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second hand clothes

chairty shop selled preloved clothes
Image by Olivia Gonzalez from Pixabay

buying preloved clothes is becoming rather fashionable and i love how the trend is changing. there are a wide range of reasons why preloved clothes and preloved “fashion” is gaining strength and here are few of the reasons that caught my attention:

  • want to wear high-end luxury brands, but at a fraction of the cost
  • want a sustainable and eco-friendly wardrobe
  • want to find vintage styles and sport a non-high street look
  • wallet friendly prices

Whatever be the reason, the end result is a boom in the second hand clothes market.

is this a new trend?

nope! it’s not.

Samuel Pepys, though vain, was not too proud to sport a second-hand accessory of quality which he could not afford to buy himself”.

stanlisland, p. 5 – Diary of Samuel pepys

the above is a quotation from samuel pepys who lived in London in the 17th century and wrote detailed diary entries of life as a londoner. second-hand clothing has been bought and sold since medieval times and it was quite a profitable industry. It was not just buying and selling, but a lot of crafts people were involved in it as they dismantled the garments and refashioned it to suit the new customer’s needs. as there was always a demand for french and italian fashionwear, european second hand merchants were buying and selling in vast amounts of stock, bringing in huge amounts of money, making the venture quite profitable. along side preloved clothing sales, Venetian courtesans also procured clothing by renting from second hand sources. this was the 17th’s version of frock-swap!

did you know this second hand market was the precursor to readymade garments? i find this kind of history fascinating as it shows how our societies have evolved.

what makes second hand clothes eco-friendly?

it’s definitely one of the most sustainable ways to dress yourself because you are using an existing resource rather than creating a demand for virgin fabric. extending the life of an existing garment by just mere 3 months can reduce waste, water and energy usage by 5-10%. Imagine that!

what are your options and how can you buy preloved clothes?

with pandemic and lockdown, going shopping to charity shops is out of the picture. so obviously, we need to turn to online options.

buying second hand

  • vinted – one of the most popular apps for buying, selling or swapping your preloved clothes. there’s a service fee for buyers to pay but free for sellers.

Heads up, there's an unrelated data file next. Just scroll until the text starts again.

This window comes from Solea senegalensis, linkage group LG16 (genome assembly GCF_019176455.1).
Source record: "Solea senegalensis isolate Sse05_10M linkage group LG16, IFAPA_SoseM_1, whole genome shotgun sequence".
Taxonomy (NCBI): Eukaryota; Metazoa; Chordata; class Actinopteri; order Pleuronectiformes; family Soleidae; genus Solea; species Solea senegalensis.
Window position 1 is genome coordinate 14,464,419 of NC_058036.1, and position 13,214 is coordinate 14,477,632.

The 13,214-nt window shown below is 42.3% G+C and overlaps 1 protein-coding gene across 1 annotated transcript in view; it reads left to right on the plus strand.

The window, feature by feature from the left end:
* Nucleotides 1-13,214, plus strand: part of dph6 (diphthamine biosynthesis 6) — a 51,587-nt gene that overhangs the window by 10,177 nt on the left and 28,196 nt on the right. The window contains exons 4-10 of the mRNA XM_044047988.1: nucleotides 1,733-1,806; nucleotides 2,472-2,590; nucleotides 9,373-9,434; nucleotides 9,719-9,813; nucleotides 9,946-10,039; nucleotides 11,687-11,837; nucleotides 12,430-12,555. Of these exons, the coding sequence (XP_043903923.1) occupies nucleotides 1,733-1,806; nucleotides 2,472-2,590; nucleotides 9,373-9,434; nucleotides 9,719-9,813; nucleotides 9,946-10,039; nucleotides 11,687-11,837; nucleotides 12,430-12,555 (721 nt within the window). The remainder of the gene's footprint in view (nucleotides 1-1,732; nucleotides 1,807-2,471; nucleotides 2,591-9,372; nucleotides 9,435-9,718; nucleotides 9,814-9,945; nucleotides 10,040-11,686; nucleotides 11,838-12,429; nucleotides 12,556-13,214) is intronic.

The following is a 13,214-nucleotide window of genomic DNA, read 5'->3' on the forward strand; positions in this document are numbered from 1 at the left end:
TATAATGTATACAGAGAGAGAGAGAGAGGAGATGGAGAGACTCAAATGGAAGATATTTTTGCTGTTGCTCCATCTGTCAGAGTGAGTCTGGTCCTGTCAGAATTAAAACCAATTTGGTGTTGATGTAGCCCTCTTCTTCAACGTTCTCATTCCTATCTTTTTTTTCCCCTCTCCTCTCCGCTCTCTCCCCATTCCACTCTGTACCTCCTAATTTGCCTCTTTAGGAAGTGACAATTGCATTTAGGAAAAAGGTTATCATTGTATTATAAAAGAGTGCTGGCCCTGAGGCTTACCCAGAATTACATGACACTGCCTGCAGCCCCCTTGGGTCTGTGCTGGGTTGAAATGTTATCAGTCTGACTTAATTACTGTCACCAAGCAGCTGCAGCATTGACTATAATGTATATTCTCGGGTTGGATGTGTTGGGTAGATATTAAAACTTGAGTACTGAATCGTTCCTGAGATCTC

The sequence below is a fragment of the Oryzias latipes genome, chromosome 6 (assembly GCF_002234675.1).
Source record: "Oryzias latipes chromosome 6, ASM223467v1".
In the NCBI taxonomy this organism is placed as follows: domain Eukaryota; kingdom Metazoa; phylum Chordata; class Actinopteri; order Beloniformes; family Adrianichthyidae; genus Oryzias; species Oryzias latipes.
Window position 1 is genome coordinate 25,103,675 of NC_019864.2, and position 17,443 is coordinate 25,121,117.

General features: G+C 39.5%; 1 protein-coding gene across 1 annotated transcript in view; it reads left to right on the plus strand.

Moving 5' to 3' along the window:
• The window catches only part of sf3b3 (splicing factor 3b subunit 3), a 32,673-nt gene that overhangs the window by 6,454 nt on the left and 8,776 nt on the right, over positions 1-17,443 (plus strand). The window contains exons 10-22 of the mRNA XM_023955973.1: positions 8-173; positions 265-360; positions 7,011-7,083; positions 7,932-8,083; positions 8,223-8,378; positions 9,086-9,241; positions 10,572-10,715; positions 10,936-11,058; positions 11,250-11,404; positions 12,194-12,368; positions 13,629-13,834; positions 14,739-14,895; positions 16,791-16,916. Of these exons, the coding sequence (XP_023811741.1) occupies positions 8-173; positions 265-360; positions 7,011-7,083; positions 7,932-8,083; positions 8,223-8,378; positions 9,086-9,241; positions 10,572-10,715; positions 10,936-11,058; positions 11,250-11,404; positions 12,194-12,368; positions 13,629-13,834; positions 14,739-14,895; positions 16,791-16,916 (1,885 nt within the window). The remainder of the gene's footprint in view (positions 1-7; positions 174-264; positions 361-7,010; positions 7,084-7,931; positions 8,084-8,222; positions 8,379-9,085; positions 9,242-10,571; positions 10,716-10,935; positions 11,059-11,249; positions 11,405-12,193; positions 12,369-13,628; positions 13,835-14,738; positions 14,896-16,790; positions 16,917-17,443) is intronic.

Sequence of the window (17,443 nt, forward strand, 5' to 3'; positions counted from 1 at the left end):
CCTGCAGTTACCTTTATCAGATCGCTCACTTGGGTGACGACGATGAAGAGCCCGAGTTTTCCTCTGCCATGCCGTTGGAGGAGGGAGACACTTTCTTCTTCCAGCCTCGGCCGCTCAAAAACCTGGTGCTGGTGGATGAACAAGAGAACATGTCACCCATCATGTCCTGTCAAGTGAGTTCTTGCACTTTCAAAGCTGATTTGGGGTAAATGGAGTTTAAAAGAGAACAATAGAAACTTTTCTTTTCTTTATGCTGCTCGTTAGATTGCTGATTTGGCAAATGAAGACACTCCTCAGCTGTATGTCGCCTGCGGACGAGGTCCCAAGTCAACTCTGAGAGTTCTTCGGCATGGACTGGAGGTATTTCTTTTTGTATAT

• depop – another popular app for buying and selling. it’s mainly app based but has a website version to add listings. there is a flat 10% service charge for sellers when the item sells.
  • eBay – an oldie but a goodie. easy to use and great place to find a replacement for your favourite jacket.
  • Facebook Marketplace – works well for a localised search and finding items within your neighbourhood, though you can request sellers to post items to you. there are no charges to buy or sell on this, so makes it a cost effective way to sell your clothing.
  • Shpock | The Joy of Selling – mainly app based, but has a website to list your products and upload photographs. again, this works well for a localised search, but you can request sellers to post items to you. you can list your items for free with an option to upgrade your listing for a free.
  • classifieds based sites – there are quite a number of classified sites like Gumtree, preloved and your local newspaper

clothes swap

Swopped – their website claims, you “gain access to the worlds largest wardrobe”, by signing up with them. there are few hoops to jump through before you can start swapping through them. to begin, you need to send them your items which would be evaluated by their team. based on their assessment, you get store credit to buy from their collection. i have never used their site, so i cannot vouch for any of this.


front row UK – high end of the market where you can rent designer brands. but you need to go to their mayfair store for a design consultation and rent them out for 3/5 days.

rotaro – new designer clothing available for renting at a fraction of the price and it definitely looks very enticing. you also have the option to buy the item if you really like it. you can rent from 4 days to 14 days and they are definitely seem to be focused on the sustainability aspect of fashion.

getting second hand clothes for free

  • Freecycle + trash nothing – you can set up alerts with keywords for things you are looking. and this is not just limited to clothes, but any manner of things from garden plants to electronics. this is an amazing resource and one of my favourite eco-friendly ways to decorate my home.

external links

Used Clothes Are Not Ethical Clothes | HuffPost UK (

a short history lesson on second hand clothes market –

BBC Radio 4 – You and Yours, Social Tariffs; Selling Clothes; Rent Arrears

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